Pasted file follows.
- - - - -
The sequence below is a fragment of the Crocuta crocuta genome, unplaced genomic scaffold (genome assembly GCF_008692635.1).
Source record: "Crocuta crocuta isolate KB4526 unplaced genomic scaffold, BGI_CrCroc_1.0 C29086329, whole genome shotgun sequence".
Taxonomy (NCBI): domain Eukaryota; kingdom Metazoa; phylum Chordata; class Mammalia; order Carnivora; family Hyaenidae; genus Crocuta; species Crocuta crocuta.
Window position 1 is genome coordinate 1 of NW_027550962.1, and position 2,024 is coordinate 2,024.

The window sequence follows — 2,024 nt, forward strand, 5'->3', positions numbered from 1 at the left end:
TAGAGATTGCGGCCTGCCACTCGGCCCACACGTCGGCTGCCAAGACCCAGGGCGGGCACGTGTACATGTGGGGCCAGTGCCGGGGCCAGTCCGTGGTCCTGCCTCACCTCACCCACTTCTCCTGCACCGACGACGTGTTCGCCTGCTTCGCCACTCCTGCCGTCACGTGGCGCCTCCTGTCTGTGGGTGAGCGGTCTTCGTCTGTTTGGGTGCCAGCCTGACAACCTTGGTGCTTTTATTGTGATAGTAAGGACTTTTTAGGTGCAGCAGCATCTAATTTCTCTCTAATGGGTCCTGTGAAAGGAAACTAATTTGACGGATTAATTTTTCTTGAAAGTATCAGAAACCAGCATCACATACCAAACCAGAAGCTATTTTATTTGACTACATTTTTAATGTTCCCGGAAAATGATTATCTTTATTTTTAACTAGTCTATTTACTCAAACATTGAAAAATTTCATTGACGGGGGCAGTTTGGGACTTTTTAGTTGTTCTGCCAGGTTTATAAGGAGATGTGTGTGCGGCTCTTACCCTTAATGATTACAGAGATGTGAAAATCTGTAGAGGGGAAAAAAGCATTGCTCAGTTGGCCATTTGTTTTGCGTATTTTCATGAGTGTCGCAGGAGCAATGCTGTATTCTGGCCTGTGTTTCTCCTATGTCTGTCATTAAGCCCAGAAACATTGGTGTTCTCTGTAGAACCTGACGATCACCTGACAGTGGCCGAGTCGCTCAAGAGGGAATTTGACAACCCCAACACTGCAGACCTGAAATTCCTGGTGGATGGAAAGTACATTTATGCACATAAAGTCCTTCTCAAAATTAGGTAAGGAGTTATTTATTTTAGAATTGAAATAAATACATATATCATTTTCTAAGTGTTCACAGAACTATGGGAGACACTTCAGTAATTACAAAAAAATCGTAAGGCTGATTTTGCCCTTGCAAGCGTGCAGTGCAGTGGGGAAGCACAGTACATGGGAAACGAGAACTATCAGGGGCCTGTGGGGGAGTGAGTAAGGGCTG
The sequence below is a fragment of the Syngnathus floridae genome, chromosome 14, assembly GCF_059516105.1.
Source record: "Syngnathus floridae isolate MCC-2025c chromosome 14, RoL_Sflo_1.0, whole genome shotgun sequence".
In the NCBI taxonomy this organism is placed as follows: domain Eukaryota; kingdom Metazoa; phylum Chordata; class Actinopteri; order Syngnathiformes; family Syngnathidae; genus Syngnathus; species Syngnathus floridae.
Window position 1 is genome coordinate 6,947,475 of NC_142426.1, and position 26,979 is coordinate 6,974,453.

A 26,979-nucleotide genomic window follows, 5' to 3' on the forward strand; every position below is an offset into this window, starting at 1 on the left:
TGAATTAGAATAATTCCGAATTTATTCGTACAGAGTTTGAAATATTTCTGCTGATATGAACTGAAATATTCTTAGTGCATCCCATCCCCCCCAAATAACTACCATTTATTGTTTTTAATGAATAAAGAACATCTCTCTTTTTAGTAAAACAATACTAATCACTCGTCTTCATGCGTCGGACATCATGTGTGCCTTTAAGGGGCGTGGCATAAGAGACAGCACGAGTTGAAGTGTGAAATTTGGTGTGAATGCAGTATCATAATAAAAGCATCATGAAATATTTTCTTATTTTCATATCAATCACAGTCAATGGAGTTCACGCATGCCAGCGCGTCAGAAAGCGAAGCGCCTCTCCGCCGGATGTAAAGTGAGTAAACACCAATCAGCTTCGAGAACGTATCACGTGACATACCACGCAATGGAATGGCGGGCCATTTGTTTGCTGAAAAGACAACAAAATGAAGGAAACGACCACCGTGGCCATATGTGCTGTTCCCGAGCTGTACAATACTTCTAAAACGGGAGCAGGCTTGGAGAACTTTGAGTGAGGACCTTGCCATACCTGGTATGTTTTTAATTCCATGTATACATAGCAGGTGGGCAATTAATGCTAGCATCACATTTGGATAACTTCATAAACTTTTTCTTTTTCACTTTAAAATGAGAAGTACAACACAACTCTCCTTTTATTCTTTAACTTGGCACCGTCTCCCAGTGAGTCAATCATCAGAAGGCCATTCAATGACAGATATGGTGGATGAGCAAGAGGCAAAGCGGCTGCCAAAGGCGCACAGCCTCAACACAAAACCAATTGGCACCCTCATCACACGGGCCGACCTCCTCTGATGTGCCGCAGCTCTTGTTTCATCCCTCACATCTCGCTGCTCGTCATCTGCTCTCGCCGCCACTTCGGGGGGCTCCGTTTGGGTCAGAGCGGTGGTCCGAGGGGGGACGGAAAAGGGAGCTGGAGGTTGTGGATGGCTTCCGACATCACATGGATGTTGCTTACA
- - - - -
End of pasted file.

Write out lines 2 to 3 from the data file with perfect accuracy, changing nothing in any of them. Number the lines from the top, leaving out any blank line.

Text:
Source record: "Crocuta crocuta isolate KB4526 unplaced genomic scaffold, BGI_CrCroc_1.0 C29086329, whole genome shotgun sequence".
Taxonomy (NCBI): domain Eukaryota; kingdom Metazoa; phylum Chordata; class Mammalia; order Carnivora; family Hyaenidae; genus Crocuta; species Crocuta crocuta.